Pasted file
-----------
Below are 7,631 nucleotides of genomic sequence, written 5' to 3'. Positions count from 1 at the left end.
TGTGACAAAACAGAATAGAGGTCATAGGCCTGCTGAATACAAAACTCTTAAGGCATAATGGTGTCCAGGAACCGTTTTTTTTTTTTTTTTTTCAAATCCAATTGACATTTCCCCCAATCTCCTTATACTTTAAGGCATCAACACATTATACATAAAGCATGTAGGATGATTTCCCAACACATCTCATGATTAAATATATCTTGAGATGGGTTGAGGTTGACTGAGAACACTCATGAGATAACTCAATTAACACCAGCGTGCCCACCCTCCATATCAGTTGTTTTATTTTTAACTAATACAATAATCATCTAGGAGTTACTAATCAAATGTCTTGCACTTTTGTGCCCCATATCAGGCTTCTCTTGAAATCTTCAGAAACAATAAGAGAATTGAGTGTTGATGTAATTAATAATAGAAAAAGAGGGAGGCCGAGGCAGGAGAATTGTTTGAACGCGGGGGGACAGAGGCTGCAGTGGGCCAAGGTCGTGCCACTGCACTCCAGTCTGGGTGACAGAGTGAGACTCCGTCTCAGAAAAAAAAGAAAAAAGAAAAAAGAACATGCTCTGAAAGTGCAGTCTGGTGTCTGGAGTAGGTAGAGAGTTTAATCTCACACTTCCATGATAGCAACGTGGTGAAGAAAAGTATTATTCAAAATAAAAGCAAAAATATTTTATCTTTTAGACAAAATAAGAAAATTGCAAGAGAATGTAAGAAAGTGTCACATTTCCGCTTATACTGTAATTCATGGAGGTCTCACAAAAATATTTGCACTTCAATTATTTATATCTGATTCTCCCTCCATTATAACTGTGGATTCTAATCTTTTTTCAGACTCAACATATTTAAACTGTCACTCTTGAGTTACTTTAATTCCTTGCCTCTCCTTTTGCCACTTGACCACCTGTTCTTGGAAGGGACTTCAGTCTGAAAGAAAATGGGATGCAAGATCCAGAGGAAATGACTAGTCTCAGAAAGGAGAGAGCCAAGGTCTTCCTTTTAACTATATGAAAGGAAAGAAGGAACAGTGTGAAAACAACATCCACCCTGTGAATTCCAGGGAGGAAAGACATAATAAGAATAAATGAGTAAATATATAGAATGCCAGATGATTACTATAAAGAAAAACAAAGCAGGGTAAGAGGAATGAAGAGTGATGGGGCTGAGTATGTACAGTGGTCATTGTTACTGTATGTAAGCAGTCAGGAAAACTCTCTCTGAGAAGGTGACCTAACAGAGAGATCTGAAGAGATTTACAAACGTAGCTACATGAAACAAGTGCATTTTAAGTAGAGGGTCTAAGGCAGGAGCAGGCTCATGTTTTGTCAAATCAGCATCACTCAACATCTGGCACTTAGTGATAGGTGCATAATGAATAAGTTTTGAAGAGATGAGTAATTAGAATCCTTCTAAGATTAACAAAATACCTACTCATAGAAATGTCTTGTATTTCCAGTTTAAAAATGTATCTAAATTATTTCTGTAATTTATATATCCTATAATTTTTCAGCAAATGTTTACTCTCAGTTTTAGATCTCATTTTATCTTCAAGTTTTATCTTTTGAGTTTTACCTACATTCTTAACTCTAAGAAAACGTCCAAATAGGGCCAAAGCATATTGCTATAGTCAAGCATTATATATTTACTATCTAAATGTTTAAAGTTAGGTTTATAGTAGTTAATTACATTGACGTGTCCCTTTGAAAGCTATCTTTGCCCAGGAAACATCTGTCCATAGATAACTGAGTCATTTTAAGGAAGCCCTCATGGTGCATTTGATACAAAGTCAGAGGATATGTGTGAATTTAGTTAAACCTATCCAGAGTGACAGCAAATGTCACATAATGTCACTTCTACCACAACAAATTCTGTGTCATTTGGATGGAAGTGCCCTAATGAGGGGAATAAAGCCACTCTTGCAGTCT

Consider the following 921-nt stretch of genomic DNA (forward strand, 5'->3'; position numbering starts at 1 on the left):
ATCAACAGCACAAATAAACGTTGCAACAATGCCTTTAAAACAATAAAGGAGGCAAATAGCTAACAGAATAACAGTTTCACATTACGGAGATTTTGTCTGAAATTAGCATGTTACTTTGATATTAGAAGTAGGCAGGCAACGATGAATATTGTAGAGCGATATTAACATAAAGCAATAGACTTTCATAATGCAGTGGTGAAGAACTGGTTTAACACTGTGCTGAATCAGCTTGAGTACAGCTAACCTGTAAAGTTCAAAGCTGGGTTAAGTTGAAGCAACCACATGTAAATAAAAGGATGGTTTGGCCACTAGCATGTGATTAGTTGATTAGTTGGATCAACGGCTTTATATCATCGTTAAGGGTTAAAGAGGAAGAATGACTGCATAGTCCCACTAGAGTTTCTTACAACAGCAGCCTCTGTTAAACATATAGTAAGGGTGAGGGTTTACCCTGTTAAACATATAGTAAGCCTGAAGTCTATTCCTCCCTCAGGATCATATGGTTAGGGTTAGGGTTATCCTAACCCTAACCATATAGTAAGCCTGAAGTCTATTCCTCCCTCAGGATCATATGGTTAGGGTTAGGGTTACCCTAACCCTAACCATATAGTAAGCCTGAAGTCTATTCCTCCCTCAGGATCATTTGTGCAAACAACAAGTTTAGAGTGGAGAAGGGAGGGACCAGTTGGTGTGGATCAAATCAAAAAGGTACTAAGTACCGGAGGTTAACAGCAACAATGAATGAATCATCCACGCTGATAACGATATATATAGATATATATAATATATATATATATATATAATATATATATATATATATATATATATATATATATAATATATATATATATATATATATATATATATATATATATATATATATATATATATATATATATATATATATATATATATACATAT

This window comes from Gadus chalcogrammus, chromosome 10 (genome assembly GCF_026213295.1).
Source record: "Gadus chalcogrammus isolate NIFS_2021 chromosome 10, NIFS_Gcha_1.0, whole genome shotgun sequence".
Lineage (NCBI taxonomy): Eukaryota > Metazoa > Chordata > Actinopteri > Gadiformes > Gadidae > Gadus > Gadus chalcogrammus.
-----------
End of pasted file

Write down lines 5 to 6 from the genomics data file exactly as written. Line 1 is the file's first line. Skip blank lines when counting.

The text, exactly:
This window comes from Gadus chalcogrammus, chromosome 10 (genome assembly GCF_026213295.1).
Source record: "Gadus chalcogrammus isolate NIFS_2021 chromosome 10, NIFS_Gcha_1.0, whole genome shotgun sequence".